Interview with Smoke Signals

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Hailing from Little Rock, Arkansas, metal band Smoke Signals released their debut full-length album, ANXIETY, today. Catching up with Britton Shrum (clean vocalist and guitarist) for the band, he opened up about the unique writing and recording process for ANXIETY and also talked about the dark, but relatable themes that are found throughout the tracks on this new release.

For those that don’t know, how and when did Smoke Signals form?

Smoke Signals initially originated as an internet project in the fall of 2013, but after Rob Bollig (bass) and myself (Britton Shrum, guitar and clean vocals) moved to Little Rock, AR in January of 2014, we decided to make it a live band. We had previously played in another national touring band and decided to pursue Smoke Signals full time.

Coming from Arkansas, has the local music scene influenced Smoke Signals in any way and if so, how?

I would say a little, at least in the beginning. On our first EP, we were a lot heavier and we wrote music that we were hoping people would want to go crazy to live. The scene here is very hardcore and slam influenced. Though subtle, we had a few of those influences in the beginning. Over time we have gravitated towards more of what we grew up listening to. ANXIETY is very inspired by Deftones, Killswitch Engage, and Meshuggah. All bands that Rob and I grew up listening to, as well as some of the other members.

Your debut album, ANXIETY, comes out September 12th. How long were you in the studio for and what was the overall writing and recording process like?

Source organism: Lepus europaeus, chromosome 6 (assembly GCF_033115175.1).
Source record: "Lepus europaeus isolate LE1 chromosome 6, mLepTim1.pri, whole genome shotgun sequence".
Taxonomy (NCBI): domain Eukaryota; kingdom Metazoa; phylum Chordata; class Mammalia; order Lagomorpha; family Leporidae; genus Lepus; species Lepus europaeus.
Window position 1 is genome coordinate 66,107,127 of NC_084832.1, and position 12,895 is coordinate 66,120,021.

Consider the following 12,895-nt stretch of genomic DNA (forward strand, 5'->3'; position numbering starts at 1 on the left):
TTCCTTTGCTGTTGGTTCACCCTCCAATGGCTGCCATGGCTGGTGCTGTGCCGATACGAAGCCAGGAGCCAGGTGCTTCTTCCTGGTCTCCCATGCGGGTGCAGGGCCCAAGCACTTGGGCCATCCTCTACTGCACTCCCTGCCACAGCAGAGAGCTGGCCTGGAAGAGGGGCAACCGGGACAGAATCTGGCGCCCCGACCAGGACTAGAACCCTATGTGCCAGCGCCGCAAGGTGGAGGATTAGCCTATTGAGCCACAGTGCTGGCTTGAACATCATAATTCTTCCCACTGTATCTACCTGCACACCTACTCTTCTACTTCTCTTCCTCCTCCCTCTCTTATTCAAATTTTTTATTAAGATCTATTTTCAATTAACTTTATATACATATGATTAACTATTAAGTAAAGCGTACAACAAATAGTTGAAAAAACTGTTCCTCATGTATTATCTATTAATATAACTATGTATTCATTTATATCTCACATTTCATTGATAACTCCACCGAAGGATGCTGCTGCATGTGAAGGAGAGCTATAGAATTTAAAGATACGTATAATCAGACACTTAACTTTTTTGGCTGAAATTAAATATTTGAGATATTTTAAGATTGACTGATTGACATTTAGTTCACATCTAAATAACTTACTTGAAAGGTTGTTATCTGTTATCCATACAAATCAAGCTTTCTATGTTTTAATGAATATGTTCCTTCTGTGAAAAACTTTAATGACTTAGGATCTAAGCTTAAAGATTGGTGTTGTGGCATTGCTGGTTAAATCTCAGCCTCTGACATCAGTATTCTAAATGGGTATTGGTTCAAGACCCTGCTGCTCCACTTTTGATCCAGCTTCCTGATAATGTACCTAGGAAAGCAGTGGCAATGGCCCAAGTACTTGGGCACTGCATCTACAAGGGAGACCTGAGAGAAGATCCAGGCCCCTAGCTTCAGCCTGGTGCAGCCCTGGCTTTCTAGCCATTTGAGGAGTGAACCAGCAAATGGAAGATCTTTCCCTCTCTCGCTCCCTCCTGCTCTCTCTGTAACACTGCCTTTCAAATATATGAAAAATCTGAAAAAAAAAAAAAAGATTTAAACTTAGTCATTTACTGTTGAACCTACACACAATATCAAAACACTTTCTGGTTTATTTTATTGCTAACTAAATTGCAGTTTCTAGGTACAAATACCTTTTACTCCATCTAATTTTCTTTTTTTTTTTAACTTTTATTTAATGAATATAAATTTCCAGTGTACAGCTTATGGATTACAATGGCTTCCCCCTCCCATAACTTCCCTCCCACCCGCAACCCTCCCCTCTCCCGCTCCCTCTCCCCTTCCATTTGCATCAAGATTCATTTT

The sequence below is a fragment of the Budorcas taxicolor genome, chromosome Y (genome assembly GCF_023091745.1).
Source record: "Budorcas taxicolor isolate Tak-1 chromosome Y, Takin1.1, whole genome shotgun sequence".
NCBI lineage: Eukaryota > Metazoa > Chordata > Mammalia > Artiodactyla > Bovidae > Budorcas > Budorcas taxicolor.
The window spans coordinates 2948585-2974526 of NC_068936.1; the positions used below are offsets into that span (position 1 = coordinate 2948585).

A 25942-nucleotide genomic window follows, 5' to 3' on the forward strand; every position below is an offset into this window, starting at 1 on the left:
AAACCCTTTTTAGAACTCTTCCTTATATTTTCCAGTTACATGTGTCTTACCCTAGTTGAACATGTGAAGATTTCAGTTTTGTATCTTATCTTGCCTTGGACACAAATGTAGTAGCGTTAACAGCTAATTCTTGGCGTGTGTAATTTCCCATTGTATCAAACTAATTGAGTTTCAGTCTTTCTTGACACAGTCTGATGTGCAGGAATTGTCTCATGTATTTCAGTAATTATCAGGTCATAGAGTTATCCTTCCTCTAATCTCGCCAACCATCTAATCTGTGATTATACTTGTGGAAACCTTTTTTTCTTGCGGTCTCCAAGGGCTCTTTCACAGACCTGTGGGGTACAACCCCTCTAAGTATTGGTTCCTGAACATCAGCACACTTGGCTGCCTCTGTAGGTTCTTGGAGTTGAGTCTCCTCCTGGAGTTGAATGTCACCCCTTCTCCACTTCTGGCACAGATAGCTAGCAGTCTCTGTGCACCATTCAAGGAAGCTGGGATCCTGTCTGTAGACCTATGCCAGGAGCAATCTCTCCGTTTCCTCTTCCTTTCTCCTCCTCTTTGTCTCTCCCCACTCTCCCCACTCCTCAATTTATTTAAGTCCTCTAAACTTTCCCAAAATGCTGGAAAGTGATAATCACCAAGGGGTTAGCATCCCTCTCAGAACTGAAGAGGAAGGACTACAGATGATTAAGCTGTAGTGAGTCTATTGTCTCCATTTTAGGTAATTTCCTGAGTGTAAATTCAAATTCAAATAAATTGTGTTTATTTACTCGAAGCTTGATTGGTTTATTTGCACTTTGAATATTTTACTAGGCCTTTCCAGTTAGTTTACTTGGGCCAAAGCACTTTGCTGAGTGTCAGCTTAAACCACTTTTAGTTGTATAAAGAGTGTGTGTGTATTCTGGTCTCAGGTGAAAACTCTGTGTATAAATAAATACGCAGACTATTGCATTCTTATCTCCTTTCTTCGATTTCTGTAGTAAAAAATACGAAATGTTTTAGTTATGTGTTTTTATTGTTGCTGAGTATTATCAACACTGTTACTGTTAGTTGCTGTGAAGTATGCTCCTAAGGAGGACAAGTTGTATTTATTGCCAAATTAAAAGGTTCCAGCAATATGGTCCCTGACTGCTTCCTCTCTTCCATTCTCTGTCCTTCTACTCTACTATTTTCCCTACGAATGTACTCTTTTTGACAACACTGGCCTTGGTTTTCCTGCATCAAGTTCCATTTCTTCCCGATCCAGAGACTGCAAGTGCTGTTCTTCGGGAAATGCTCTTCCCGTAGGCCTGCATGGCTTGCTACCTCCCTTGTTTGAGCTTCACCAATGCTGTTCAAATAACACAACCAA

Writing this album was definitely interesting because unlike most albums, there was no pre-production process. We wrote in the studio, the relationship we built with Simon Pettiford (producer) was very unique. He really wanted to push the sound of the album as far as we could, considering this was his first “big project” in terms of recording a full length album. So, we actually wrote about 36 song skeletons in the studio before we picked our favorites and then finished up the ones we liked the most. All in all, we were in the studio for about 8 months. Half way through the album process, our vocalist at the time (Hayden Valentine) was dealing with some very serious health issues and he just couldn’t do it. Hayden had decided to step down as our vocalist for the time being to focus on his health. After trying out quite a few people to fill his spot, it became clear that we weren’t going to find anyone quick enough to finish the album before our deadline. So, Hayden decided to step back in as our vocalist to at least finish the album. There are definitely a few themes on the album that have to do with the entire situation. After our tour in January of 2016, it became clear that Hayden wasn’t going to be able to continue with us due to his health. So, our good friend George Rich stepped in as our vocalist and he has been doing absolutely amazing.  

What inspired the artwork for ANXIETY and does it tie into any themes that can be found on the album?